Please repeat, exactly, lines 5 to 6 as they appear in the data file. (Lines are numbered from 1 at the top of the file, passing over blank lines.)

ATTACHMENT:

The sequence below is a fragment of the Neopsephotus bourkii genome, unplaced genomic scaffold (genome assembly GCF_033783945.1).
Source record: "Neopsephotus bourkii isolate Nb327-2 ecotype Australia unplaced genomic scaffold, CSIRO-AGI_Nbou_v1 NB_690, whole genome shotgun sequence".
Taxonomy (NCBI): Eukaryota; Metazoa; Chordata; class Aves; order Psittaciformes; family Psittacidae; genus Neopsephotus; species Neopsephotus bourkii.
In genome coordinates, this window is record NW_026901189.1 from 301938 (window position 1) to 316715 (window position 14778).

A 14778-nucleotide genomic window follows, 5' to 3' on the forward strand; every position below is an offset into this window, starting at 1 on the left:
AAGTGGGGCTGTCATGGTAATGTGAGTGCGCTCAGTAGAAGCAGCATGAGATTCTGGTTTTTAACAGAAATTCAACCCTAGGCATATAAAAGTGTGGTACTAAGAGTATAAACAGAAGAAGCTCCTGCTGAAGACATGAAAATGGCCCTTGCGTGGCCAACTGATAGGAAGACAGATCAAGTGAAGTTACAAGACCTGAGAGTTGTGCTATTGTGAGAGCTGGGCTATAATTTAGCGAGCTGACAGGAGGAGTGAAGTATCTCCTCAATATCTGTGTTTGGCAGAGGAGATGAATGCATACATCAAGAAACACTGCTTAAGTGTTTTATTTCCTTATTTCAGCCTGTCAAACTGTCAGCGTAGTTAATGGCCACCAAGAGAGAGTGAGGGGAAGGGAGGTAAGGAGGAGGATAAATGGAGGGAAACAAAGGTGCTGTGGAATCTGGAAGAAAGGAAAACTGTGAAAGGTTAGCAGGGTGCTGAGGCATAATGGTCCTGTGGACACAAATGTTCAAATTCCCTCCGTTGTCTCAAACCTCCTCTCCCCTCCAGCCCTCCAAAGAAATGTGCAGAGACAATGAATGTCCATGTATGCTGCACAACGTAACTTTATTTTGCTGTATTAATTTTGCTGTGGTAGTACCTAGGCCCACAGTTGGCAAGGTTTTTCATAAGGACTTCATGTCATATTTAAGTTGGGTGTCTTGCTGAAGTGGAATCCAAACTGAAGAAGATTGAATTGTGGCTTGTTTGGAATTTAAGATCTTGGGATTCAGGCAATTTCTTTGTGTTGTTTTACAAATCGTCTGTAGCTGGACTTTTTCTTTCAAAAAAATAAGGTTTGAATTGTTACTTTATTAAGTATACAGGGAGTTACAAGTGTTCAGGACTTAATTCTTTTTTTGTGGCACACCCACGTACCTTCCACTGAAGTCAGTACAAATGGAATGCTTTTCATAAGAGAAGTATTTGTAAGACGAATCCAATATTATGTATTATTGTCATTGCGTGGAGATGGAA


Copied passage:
A 14778-nucleotide genomic window follows, 5' to 3' on the forward strand; every position below is an offset into this window, starting at 1 on the left:
AAGTGGGGCTGTCATGGTAATGTGAGTGCGCTCAGTAGAAGCAGCATGAGATTCTGGTTTTTAACAGAAATTCAACCCTAGGCATATAAAAGTGTGGTACTAAGAGTATAAACAGAAGAAGCTCCTGCTGAAGACATGAAAATGGCCCTTGCGTGGCCAACTGATAGGAAGACAGATCAAGTGAAGTTACAAGACCTGAGAGTTGTGCTATTGTGAGAGCTGGGCTATAATTTAGCGAGCTGACAGGAGGAGTGAAGTATCTCCTCAATATCTGTGTTTGGCAGAGGAGATGAATGCATACATCAAGAAACACTGCTTAAGTGTTTTATTTCCTTATTTCAGCCTGTCAAACTGTCAGCGTAGTTAATGGCCACCAAGAGAGAGTGAGGGGAAGGGAGGTAAGGAGGAGGATAAATGGAGGGAAACAAAGGTGCTGTGGAATCTGGAAGAAAGGAAAACTGTGAAAGGTTAGCAGGGTGCTGAGGCATAATGGTCCTGTGGACACAAATGTTCAAATTCCCTCCGTTGTCTCAAACCTCCTCTCCCCTCCAGCCCTCCAAAGAAATGTGCAGAGACAATGAATGTCCATGTATGCTGCACAACGTAACTTTATTTTGCTGTATTAATTTTGCTGTGGTAGTACCTAGGCCCACAGTTGGCAAGGTTTTTCATAAGGACTTCATGTCATATTTAAGTTGGGTGTCTTGCTGAAGTGGAATCCAAACTGAAGAAGATTGAATTGTGGCTTGTTTGGAATTTAAGATCTTGGGATTCAGGCAATTTCTTTGTGTTGTTTTACAAATCGTCTGTAGCTGGACTTTTTCTTTCAAAAAAATAAGGTTTGAATTGTTACTTTATTAAGTATACAGGGAGTTACAAGTGTTCAGGACTTAATTCTTTTTTTGTGGCACACCCACGTACCTTCCACTGAAGTCAGTACAAATGGAATGCTTTTCATAAGAGAAGTATTTGTAAGACGAATCCAATATTATGTATTATTGTCATTGCGTGGAGATGGAA